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Sharing the people, places & little moments that make a difference.

Still learning lessons from my dad June 18, 2017

Filed under: Life Lessons — Heather @ 1:57 pm
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Family1980

We were a tight-knit family from the start.

Father’s Day seems to creep up on me every year.

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Perhaps because it is like every day for me. It is a day without my dad. I recall the memories of our time together, and ponder the many moments that he has missed in my life, and our family, since his death from cancer. My sisters and I were fortunate to have a dad who was ‘there’ for us. My parents were an active part of our childhood, from activities to helping with homework to family outings and more. I am blessed that I never doubted for any second the love and support that my dad had for his daughters (and my mom still has).

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Since we have always been a close family, his death had a significant impact on our lives, causing a deep hole that aches less over the years, but never will fully close. I think of him often. When I decided to buy a new home on my own, I knew he would be proud that I worked hard to afford it. When I made an offer on my new home, I thought how convenient it would be to have him inspect my house (he was a home builder). When I needed to coordinate contractors before I moved, I thought how he would have had a list of people to call. As I make a (growing) list for the handyman I need to hire, I think how easy it would be for him to complete my list (because he would have been insulted if I even thought of hiring someone!). As I still figure out this new chapter of life, deciding on my long-term career goals, dating again, travel plans and more, I think how amazing it would be to have him sitting across from me, listening and giving input when I needed it. As I advocate on behalf of cancer survivors, I know he would be proud. As I prepare to bike across Iowa with LIVESTRONG, I know he would encourage me and remind me to have faith in myself.

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The great thing about my dad is that during his time with us, in our presence, he shared many stories and taught us many lessons that traverse through these years without him in our presence. Just the other day, I was pondering the best way to hang a new shelf and I swear I felt him standing beside me right before my ‘aha’ moment. Some of the lessons that he shared…..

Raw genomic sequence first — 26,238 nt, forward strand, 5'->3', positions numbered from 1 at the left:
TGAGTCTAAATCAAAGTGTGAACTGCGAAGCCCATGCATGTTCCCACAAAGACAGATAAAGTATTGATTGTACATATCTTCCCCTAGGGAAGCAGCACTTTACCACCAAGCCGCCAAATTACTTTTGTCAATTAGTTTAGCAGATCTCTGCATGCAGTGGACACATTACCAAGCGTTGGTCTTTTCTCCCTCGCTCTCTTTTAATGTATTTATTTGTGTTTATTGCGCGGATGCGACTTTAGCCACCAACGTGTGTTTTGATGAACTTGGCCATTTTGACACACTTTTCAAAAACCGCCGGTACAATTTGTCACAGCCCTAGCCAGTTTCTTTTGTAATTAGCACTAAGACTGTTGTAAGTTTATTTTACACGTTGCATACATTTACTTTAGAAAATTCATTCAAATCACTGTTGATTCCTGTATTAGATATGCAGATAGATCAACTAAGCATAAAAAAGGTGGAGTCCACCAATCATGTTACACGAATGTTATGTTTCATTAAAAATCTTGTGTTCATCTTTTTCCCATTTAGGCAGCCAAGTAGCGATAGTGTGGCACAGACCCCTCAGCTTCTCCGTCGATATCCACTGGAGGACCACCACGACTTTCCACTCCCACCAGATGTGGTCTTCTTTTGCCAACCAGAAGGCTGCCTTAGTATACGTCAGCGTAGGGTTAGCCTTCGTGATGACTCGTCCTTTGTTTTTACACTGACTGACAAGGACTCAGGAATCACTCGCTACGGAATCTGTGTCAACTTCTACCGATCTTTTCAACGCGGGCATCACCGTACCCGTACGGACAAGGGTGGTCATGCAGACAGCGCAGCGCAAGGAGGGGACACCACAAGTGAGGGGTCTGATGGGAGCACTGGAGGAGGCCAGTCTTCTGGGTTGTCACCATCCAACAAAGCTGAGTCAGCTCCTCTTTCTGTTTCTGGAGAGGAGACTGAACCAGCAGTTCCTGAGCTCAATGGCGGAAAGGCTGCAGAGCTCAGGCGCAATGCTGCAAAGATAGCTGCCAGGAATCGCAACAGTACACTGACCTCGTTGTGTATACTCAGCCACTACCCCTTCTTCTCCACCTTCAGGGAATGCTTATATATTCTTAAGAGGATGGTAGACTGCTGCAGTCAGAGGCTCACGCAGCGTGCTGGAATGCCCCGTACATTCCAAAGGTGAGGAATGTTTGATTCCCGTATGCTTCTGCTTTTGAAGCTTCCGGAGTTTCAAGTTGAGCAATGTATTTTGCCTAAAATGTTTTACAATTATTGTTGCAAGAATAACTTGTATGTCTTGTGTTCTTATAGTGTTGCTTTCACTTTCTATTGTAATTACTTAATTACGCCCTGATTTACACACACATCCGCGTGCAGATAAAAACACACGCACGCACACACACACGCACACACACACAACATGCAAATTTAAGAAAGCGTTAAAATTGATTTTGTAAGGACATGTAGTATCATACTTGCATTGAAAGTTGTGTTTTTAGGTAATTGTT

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Be smart. Get educated in school so you can have a career that allows you to be independent and happy, and get educated outside of school about the world around you. There are so many lessons to be learned simply by paying attention to what’s in front of you.

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Be a woman who can take care of yourself, yet also be willing to let a man support and be there for you (and don’t settle for a man who is unwilling or able to do this). My parents raised my sisters and me to be able to do many things around the house, in the kitchen, outside in the yard and through varying aspects of our lives. My dad also showed my sisters and me what it is to have a man respect and love you, as he did my mom, by pitching in with cooking, chores, supporting her career choices, listening to her and us, asking for opinions and more.

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Laugh and be silly. If you didn’t know my dad well enough, you might see a serious, sometimes scowling man on the outside. But when you got to know him, you saw his loving, funny and goofy side. He loved practical jokes and playing games. He showed me the joy of letting your guard down and enjoying the moment. And thinking about his sometimes too serious side reminds me not to be so serious all the time.

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Trust in love. My mom turned my dad down multiple times before agreeing to go on a date. He said he knew the moment she smiled at him that he needed her in his life so kept asking. Many people didn’t think they would make it very long due to varying circumstances, yet they trusted in each other and their love (and were married almost 35 years before he died). I often marvel at how fortunate my sisters and I are to have grown up with such an example of love triumphing, and I often hope my future husband and I will be brave enough to trust in our love overcome anything life throws at us. I have learned that you never know when love will stroll into your life. But to trust in love with someone else, you have to trust yourself, your judgement and what you want.

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Wishing all dads a very Happy Father’s Day, today and every day!

 

A look back at life advice from Dad June 18, 2016

Filed under: Cancer Tips,Life Lessons — Heather @ 9:00 am
Tags: , , , , ,

In honor of Father’s Day tomorrow, I thought I would re-post a blog I wrote a few years ago about some life advice my dad shared before he died from multiple myeloma. I am blessed to have experienced his love and guidance for as many years as I did. I still miss him every minute of every day.

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Life Advice from Dad (originally posted June 26, 2014)